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 Table of Contents    
Year : 2019  |  Volume : 85  |  Issue : 3  |  Page : 348

A case report of buffalopox: A zoonosis of concern

Department of Dermatology, Venereology and Leprology, Bhaskar Medical College, Hyderabad, Telangana, India

Date of Web Publication19-Apr-2019

Correspondence Address:
Dr. Siva Rami Reddy Karumuri
Flat No. 202, Solitaire Banjara Apartments, Road No. 10, Banjara Hills, Hyderabad - 500 034, Telangana
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Source of Support: None, Conflict of Interest: None

DOI: 10.4103/ijdvl.IJDVL_222_17

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How to cite this article:
Gujarati R, Reddy Karumuri SR, Babu T N, Janardhan B. A case report of buffalopox: A zoonosis of concern. Indian J Dermatol Venereol Leprol 2019;85:348

How to cite this URL:
Gujarati R, Reddy Karumuri SR, Babu T N, Janardhan B. A case report of buffalopox: A zoonosis of concern. Indian J Dermatol Venereol Leprol [serial online] 2019 [cited 2019 Sep 17];85:348. Available from: http://www.ijdvl.com/text.asp?2019/85/3/348/230009


A 30-year-old man, resident of Kanakamamidi village, Telangana State, a milkman and owner of a buffalo herd presented with painful, red papules on the dorsae of hands which later developed into fluid-filled lesions over a period of 10 days. Similar lesions developed on forearms and face in the next 3–4 days. There was continuous throbbing pain over the lesions that got aggravated on working. Patient also reported continuous high-grade fever with chills, myalgia, joint pains, redness of eyes, abdominal pain and diarrhea. On examination the patient was febrile (100°F). Multiple, 1–1.5 cm, firm, discrete, tender epitrochlear, axillary, cervical and preauricular lymph nodes were palpable on both sides. Systemic examination was normal. Cutaneous examination revealed ten nodules of size 1 × 1.5 cm, vesicles (few with central umbilication) and pustules on the dorsae of hands [Figure 1], fingers, flexor aspect of distal forearms, right preauricular area [Figure 2], right angle of mandible and right ala of nose. Many were intact and few were oozing serosanguinous fluid. Few erosions and crusts were also seen. There was conjunctival congestion in both the eyes [Figure 3]. Scalp, trunk, palms, soles, nails, oral cavity and genitals were normal. Two buffaloes in his farm had erosions with serosanguinous discharge and crusting over the teats and udders [Figure 4]. The routine investigations were unremarkable. Histopathological examination of the pustule from the man [Figure 5] and [Figure 6] revealed epidermis with intraepidermal vesicle containing neutrophils with elongation of rete ridges and few degenerated keratinocytes. Cytopathic effects were not seen. The dermis revealed lichenoid infiltrate. DNA polymerase chain reaction, done in both human and buffalo scabs, were positive for buffalopox virus. Patient was treated with oral antibiotics and analgesics for one week which led to improvement in pain and pustules and complete healing of lesions in three weeks.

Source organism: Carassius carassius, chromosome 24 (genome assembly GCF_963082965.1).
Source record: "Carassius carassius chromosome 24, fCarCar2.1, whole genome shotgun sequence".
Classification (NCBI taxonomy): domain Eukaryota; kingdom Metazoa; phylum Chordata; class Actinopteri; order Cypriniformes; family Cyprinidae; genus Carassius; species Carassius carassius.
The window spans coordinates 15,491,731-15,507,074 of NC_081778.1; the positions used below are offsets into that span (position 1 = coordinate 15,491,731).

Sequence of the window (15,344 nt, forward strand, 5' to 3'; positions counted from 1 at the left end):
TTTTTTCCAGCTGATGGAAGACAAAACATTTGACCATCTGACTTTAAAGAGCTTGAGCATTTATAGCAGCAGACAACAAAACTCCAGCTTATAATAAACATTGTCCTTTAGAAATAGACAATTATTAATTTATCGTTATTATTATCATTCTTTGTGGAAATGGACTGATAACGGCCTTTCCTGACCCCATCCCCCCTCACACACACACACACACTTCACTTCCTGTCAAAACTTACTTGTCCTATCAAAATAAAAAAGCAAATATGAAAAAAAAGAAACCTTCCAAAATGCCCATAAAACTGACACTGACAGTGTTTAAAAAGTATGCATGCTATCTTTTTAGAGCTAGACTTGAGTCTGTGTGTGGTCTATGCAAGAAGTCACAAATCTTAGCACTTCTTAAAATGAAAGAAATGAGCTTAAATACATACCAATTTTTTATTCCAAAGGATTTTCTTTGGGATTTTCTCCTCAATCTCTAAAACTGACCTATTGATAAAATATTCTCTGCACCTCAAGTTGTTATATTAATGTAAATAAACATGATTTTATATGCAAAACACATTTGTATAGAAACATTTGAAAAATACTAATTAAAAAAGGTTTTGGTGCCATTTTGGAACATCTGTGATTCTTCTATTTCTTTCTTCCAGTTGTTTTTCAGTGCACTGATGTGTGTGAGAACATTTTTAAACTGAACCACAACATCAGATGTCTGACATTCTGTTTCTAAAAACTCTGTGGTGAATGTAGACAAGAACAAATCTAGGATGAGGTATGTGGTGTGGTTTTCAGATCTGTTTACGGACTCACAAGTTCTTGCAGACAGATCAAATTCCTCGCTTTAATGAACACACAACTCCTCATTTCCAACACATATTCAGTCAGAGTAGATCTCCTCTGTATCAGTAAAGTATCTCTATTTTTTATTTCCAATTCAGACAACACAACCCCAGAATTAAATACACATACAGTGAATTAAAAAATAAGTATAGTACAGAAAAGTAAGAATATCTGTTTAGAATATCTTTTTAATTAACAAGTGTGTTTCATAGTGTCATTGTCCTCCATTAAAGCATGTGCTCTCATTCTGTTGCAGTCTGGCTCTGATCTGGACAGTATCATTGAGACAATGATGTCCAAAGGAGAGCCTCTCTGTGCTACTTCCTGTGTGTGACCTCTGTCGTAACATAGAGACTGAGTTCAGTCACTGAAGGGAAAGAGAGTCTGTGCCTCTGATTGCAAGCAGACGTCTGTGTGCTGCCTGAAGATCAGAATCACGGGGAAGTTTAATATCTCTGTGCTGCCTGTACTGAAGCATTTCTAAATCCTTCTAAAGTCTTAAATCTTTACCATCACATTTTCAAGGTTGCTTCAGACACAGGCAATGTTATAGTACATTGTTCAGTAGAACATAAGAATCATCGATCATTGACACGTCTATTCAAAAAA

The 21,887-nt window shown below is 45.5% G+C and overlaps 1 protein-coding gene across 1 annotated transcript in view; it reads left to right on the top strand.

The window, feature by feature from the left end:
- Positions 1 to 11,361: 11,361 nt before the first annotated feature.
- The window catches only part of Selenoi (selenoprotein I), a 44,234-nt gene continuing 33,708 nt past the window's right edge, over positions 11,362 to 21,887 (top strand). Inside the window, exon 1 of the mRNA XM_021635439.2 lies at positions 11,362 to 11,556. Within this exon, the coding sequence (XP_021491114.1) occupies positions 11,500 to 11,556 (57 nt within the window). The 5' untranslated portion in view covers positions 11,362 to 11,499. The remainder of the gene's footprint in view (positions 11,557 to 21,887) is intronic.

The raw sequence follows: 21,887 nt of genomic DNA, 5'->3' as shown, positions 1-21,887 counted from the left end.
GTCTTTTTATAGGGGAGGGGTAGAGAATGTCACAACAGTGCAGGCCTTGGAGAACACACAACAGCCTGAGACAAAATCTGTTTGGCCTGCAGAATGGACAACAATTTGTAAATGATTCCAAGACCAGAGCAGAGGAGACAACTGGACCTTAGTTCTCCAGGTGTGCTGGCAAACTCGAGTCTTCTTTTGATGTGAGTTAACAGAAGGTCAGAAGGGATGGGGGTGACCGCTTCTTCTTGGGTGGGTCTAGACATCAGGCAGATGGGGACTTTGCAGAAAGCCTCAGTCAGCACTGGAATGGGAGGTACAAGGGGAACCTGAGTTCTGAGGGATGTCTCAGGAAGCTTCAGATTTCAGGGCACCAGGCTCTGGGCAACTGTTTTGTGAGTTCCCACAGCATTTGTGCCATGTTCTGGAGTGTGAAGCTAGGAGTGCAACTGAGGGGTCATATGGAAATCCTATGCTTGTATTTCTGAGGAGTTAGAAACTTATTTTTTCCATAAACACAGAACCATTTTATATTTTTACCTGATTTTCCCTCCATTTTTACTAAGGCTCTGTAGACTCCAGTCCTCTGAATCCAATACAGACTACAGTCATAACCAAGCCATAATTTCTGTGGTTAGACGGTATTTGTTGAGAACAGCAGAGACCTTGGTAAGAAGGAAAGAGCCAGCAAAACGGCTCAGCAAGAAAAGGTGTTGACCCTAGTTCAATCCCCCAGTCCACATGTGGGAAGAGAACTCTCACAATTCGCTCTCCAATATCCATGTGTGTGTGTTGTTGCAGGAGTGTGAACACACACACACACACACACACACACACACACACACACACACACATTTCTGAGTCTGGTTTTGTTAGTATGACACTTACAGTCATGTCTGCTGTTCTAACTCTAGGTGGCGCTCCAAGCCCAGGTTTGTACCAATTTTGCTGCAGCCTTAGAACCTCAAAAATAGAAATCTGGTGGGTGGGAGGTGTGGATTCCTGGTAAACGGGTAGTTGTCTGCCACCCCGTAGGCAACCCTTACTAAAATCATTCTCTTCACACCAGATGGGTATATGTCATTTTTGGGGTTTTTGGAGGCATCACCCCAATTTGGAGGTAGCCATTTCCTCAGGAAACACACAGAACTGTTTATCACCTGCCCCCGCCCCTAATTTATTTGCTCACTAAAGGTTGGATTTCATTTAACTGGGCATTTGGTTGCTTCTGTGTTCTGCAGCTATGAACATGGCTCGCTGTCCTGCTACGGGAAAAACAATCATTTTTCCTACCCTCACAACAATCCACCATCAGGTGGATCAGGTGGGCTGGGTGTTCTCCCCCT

Figure 1: Multiple umbilicated vesicles and nodules on dorsum of right hand

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Figure 2: A pustule over right preauricular area

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Figure 3: Conjunctival congestion in both eyes

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Figure 4: Erosions with serosanguinous discharge over teats of buffalo

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Figure 5: Intraepidermal vesicle formation with inflammatory infiltrates (H and E, ×100)

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Figure 6: Red blood cells, neutrophils within the vesicle (H and E, ×400)